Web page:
From 1300s Europe to contemporary America, these sinister women have been haunting our souls.
1300s Europe was a dark time. A time of fear. People needed to find a scapegoat; someone to place the blame for all of the troubles people were having. The Black Plauge? Blame a woman. Your crops aren’t growing? Blame an old beggar. Throughout the decades, the blame would continue and cross over from Europe to America, traveling down the eastern sea board from Massachusetts to the Carolinas. But why stop there? How does one cure such a cursed life? Two ways: throw the problem into the water and pray that it floats–or sinks. Either way, you’ll take care of your problem.
Represented by the cait sith in Celtic folklore, and the goddess Bastet in Ancient Egypt, this superstition is a common one in which so many of us recognize. In this episode of “Superstitious”, we explore the fears regarding the black cat.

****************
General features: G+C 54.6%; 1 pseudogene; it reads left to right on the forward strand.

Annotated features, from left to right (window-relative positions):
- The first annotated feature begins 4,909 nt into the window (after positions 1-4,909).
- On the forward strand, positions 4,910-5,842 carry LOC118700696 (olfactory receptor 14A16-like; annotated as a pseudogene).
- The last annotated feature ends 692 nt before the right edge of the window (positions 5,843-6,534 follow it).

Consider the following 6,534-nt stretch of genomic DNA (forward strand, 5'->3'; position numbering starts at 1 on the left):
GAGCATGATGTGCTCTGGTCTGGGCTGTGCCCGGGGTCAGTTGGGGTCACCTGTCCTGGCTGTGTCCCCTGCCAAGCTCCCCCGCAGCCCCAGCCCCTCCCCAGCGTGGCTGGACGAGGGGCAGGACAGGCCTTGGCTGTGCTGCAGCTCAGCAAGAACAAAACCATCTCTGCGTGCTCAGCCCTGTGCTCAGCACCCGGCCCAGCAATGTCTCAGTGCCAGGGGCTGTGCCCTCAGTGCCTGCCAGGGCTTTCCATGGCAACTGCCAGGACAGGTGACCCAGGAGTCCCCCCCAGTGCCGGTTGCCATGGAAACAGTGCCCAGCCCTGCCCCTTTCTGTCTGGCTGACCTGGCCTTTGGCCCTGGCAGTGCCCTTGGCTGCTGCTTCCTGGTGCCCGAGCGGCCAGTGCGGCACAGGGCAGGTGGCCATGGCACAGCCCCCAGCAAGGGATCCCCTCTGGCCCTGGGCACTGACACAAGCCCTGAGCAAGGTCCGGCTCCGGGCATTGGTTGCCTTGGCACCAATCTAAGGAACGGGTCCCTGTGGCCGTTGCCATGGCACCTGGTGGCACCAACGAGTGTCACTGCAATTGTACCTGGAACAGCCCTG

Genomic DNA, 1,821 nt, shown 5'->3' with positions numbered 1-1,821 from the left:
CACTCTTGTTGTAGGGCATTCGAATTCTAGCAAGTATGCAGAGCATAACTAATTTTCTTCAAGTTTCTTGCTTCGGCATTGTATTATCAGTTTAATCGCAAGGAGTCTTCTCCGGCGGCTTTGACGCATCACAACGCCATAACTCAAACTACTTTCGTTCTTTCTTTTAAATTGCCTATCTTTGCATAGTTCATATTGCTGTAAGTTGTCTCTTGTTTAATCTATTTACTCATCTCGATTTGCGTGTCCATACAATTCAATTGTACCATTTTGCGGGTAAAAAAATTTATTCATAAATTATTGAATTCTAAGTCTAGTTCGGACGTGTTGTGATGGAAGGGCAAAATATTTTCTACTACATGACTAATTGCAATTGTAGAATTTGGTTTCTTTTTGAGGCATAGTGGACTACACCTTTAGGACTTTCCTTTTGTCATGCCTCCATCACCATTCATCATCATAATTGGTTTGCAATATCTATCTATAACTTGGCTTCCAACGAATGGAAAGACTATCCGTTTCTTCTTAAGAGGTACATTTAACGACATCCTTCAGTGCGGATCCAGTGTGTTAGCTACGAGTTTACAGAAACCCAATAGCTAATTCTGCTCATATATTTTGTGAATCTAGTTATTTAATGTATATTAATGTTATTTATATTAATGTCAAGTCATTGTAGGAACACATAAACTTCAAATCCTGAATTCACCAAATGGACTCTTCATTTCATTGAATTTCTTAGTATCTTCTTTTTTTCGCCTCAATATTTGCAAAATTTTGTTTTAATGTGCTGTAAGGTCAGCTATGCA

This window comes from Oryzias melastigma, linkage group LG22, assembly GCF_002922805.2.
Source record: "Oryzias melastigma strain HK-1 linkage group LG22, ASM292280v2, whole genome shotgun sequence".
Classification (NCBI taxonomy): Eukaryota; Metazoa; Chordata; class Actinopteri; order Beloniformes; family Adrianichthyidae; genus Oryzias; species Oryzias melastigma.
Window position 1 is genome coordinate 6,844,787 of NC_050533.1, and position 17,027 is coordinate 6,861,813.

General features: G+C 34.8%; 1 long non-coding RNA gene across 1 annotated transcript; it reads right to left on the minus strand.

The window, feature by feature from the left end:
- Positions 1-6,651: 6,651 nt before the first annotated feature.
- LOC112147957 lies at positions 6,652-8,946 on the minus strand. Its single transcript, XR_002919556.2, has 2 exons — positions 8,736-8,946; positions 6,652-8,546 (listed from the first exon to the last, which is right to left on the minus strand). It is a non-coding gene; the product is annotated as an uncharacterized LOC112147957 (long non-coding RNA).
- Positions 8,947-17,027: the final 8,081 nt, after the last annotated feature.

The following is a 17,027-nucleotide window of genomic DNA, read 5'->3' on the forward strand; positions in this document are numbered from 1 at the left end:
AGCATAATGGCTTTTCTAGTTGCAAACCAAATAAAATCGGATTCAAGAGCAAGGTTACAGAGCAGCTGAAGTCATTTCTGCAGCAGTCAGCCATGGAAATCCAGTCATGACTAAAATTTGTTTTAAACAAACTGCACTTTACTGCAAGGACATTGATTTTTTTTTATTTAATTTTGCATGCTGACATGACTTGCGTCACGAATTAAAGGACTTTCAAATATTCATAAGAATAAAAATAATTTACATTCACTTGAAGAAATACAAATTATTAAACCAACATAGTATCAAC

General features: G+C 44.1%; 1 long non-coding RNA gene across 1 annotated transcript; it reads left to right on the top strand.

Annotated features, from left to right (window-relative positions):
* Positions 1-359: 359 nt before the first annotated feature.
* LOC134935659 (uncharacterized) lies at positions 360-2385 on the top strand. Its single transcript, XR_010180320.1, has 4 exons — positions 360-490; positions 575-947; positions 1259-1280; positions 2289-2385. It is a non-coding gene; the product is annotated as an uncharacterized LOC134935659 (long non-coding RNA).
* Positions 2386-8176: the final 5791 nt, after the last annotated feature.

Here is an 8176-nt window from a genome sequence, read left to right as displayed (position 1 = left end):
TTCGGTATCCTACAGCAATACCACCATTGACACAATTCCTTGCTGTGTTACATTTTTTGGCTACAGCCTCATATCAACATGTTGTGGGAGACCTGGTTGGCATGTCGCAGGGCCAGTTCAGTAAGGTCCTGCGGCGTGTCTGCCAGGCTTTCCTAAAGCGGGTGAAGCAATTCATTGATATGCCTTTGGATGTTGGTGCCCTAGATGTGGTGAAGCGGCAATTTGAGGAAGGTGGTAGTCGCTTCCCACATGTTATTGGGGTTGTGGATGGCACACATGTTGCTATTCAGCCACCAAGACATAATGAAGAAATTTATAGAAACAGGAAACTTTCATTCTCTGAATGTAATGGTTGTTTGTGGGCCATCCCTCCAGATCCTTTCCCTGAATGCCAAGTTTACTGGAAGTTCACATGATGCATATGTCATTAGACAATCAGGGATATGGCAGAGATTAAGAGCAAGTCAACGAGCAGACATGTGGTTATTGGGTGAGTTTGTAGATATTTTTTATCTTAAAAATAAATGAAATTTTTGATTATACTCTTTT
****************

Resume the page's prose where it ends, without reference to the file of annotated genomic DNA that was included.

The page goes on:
In the 1560s a man and his son were walking through the streets of the village when they spotted a dark animal crossing their path. Their response to this entity? Why, pick up rocks, and throw them at it. The mysterious object was hit, but managed to scurry behind the house of an old maid who had been considered by the townspeople as a witch. The father and son pair waited outside the woman’s home until day break — only to discover she was bruised and limping. It was now clear to the men: this woman is a witch, and the night before, she was the black cat that crossed their path.